Even without the meat and chicken, this sample diet would provide adequate protein and, since the protein is coming from a variety of sources, it would contain a good mix of amino acids. National diet and nutrition surveys in the UK indicate that we eat more than enough protein.

If you’re looking to cut down on your meat consumption, maybe you could become flexitarian or do meat-free Mondays. You will still manage to meet your protein needs. And if you have already made the move away from meat, there are other things you can do with your diet to reduce your environmental impact without taking the radical step of eating only potatoes.

The writer is a lecturer in human nutrition and dietetics at Glasgow Caledonian University.

This article was originally published on The Conversation.

We welcome your comments at letters@scroll.in.
Sponsored Content BY 

Advice from an ex-robber on how to keep your home safe

Tips on a more hands-on approach of keeping your house secure.

Home, a space that is entirely ours, holds together our entire world. Where our children grow-up, parents grow old and we collect a lifetime of memories, home is a feeling as much as it’s a place. So, what do you do when your home is eyed by miscreants who prowl the neighbourhood night and day, plotting to break in? Here are a few pre-emptive measures you can take to make your home safe from burglars:

1. Get inside the mind of a burglar

Before I break the lock of a home, first I bolt the doors of the neighbouring homes. So that, even if someone hears some noise, they can’t come to help.

— Som Pashar, committed nearly 100 robberies.

Burglars study the neighbourhood to keep a check on the ins and outs of residents and target homes that can be easily accessed. Understanding how the mind of a burglar works might give insights that can be used to ward off such danger. For instance, burglars judge a house by its front doors. A house with a sturdy door, secured by an alarm system or an intimidating lock, doesn’t end up on the burglar’s target list. Upgrade the locks on your doors to the latest technology to leave a strong impression.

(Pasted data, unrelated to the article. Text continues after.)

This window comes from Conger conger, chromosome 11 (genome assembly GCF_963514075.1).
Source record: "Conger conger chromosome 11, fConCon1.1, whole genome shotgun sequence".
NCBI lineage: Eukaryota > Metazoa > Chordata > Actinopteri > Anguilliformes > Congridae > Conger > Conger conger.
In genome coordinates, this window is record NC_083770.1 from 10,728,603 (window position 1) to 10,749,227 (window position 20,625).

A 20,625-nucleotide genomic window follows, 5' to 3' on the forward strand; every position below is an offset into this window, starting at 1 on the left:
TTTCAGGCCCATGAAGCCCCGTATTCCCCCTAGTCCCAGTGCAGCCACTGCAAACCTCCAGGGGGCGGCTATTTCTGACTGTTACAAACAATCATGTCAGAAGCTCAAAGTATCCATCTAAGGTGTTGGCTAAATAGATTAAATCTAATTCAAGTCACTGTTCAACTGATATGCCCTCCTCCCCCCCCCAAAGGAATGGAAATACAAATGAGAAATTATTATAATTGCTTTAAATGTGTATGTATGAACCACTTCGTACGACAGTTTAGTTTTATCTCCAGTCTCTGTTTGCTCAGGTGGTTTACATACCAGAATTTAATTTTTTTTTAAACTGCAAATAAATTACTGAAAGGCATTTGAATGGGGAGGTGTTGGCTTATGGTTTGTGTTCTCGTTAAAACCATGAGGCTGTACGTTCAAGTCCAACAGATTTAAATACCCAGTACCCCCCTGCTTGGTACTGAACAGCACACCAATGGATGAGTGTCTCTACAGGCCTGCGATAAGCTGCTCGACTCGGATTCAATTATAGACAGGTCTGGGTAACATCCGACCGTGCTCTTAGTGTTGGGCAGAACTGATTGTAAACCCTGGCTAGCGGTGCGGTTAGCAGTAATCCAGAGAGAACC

Here are the videos of 3 reformed robbers talking about their modus operandi and what discouraged them from robbing a house, to give you some ideas on reinforcing your home.

Play
Play
Play

2. Survey your house from inside out to scout out weaknesses

Whether it’s a dodgy back door, a misaligned window in your parent’s room or the easily accessible balcony of your kid’s room, identify signs of weakness in your home and fix them. Any sign of neglect can give burglars the idea that the house can be easily robbed because of lax internal security.

3. Think like Kevin McCallister from Home Alone

You don’t need to plant intricate booby traps like the ones in the Home Alone movies, but try to stay one step ahead of thieves. Keep your car keys on your bed-stand in the night so that you can activate the car alarm in case of unwanted visitors. When out on a vacation, convince the burglars that the house is not empty by using smart light bulbs that can be remotely controlled and switched on at night. Make sure that your newspapers don’t pile up in front of the main-door (a clear indication that the house is empty).

4. Protect your home from the outside

Collaborate with your neighbours to increase the lighting around your house and on the street – a well-lit neighbourhood makes it difficult for burglars to get-away, deterring them from targeting the area. Make sure that the police verification of your hired help is done and that he/she is trustworthy.

While many of us take home security for granted, it’s important to be proactive to eliminate even the slight chance of a robbery. As the above videos show, robbers come up with ingenious ways to break in to homes. So, take their advice and invest in a good set of locks to protect your doors. Godrej Locks offer a range of innovative locks that are un-pickable and un-duplicable. To secure your house, see here.

The article was produced by the Scroll marketing team on behalf of Godrej Locks and not by the Scroll editorial team.